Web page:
Proceedings of the ... Annual Meeting of the State Historical Society of Wisconsin

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State Historical Society of Wisconsin., 1891 - Wisconsin
 

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Page 11 - Are higher rank than a' that. Then let us pray that come it may — As come it will for a' that — That sense and worth, o'er a' the earth, May bear the gree, and a' that ; For a
Page 74 - ... countries like Germany, where, since the introduction of parliamentary government, appropriations for university education have greatly increased. The total cost of maintaining the Prussian universities, as shown by the reports of our Commissioner of Education, is about two million dollars a year. Only about nine per cent, of this enormous outlay is met by tuition fees. The State contributes all the rest in endowments and appropriations. Prussia now gives to her universities more than twice as...
Page 71 - ... to praise the lawgivers of antiquity ; we help to perpetuate the fame of Solon and Lycurgus; but I doubt whether one single law of any lawgiver, ancient or modern, has produced effects of more distinct, marked, and lasting character than the Ordinance of 1787. We see its consequences at this moment, and we shall never cease to see them, perhaps, while the Ohio shall flow.
Page 78 - Alexandria, Rome and Athens under the emperors. It endured at Constantinople and Ravenna. It was revived at Bologna, Paris, Prague, Heidelberg, Oxford and Cambridge under varying auspices, whether of city, church or state; and was sustained by the munificence of merchants, princes, prelates, kings and queens. Ideas of higher education were transmitted to a new world by Englishmen who believed in an educated ministry and who would not suffer learning to perish in the wilderne'ss. The collegiate foundations...
Page 10 - Cursed be the social wants that sin against the strength of youth! Cursed be the social lies that warp us from the living truth! Cursed be the sickly forms that err from honest Nature's rule! Cursed be the gold that gilds the straitened forehead of the fool!
Page 13 - Society, for the election of curators and the transaction of other business relating to the affairs of the Society, shall be held at such time and place, in the month of December in each year, and be conducted in such manner, as the executive committee shall designate.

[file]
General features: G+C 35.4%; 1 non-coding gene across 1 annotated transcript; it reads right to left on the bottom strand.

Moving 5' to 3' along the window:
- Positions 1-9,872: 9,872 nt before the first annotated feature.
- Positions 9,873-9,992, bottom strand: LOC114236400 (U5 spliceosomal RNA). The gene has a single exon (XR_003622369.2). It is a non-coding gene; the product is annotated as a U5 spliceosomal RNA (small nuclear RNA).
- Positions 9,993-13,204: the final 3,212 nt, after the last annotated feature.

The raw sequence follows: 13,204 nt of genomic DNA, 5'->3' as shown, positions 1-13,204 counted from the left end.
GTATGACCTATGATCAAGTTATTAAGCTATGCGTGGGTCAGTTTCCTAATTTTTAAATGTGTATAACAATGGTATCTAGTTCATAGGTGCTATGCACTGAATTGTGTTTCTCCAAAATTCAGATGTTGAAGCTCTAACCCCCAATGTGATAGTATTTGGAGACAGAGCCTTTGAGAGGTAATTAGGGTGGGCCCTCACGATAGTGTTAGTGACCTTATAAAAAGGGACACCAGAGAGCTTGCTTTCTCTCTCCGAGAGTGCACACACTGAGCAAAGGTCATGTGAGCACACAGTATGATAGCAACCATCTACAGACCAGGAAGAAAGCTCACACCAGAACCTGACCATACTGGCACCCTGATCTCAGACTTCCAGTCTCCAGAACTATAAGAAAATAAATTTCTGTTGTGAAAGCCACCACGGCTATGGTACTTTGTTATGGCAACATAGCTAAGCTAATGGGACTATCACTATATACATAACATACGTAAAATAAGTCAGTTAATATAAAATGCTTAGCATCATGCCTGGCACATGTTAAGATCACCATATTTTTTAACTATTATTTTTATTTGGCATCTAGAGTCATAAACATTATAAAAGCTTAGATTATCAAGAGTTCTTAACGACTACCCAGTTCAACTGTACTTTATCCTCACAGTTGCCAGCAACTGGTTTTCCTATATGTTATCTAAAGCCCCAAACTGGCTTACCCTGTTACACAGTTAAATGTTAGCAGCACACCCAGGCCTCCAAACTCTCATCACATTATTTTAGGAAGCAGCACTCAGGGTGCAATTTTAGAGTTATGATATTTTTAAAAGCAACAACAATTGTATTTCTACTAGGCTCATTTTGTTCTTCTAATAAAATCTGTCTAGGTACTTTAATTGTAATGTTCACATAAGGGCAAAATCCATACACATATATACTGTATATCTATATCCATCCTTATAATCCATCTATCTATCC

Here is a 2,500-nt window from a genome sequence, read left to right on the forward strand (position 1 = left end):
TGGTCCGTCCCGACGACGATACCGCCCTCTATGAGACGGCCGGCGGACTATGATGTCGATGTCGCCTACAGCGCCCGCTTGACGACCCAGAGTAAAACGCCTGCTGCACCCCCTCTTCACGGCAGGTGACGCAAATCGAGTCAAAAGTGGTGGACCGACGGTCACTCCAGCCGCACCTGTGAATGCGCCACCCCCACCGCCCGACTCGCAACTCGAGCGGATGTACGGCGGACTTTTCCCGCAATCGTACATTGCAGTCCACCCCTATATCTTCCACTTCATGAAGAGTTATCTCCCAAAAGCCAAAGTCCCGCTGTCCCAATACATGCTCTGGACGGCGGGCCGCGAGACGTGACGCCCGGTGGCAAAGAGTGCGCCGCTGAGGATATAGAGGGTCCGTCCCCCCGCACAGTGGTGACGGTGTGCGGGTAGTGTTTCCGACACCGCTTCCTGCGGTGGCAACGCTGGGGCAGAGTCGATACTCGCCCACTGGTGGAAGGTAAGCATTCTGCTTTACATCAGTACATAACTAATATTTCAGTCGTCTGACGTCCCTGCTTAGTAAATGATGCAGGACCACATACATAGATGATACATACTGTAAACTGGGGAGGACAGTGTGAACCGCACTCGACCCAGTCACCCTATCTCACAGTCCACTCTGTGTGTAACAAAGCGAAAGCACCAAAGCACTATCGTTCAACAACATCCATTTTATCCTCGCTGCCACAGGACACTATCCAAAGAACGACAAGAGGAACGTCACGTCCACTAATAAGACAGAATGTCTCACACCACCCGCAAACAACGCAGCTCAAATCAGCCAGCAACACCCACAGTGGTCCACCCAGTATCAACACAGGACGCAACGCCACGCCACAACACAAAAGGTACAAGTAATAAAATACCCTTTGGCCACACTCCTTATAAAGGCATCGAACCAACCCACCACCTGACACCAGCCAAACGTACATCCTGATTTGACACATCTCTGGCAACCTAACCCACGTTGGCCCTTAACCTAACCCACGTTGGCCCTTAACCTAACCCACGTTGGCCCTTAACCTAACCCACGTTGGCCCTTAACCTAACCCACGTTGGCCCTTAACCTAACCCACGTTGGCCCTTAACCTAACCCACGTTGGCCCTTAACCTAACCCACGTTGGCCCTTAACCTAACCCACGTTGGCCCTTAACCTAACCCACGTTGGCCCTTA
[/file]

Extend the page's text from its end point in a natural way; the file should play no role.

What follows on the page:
Page 78 - ... kings, and queens. Ideas of higher education were transmitted to a new world by Englishmen who believed in an educated ministry and who would not suffer learning to perish in the wilderness. The collegiate foundations laid by John Harvard in Massachusetts and Commissary Blair in Virginia were the historic models for many similar institutions, north and south. George Washington, the chancellor of William and Mary, when he became President of a Federal republic, caught up, in the capital of a westward-moving...
Page 74 - The encouragement of higher education by government aid, in one form or another, has been a recognized principle of public policy in every enlightened state, whether ancient or modern. Older than the recognition of popular education as a public duty was the endowment of colleges and universities at public expense for the education of men who were to serve church or state. It is a mistake to think that the foundation of institutions by princes or prelates was a purely private matter. The money or...
Page 96 - A noble popularity must be given to science and art in America. The people of every State should be led to see that the higher learning is not for the benefit of a favored few, but that it is beneficial and accessible to the sons of citizens, of whatever statio'n. In the proper co-ordination of the common school system with the high school and university, the Western States are leading this republic to a more thoroughly democratic state of society, with fewer artificial distinctions of culture, with...
Page 71 - We are accustomed to praise the law-givers of antiquity ; we help to perpetuate the fame of Solon and Lycurgus ; but I doubt ichether one single law of any lawgiver, ancient or modern, has produced effects of more distinct, marked and lasting character than the ordinance of 1787.

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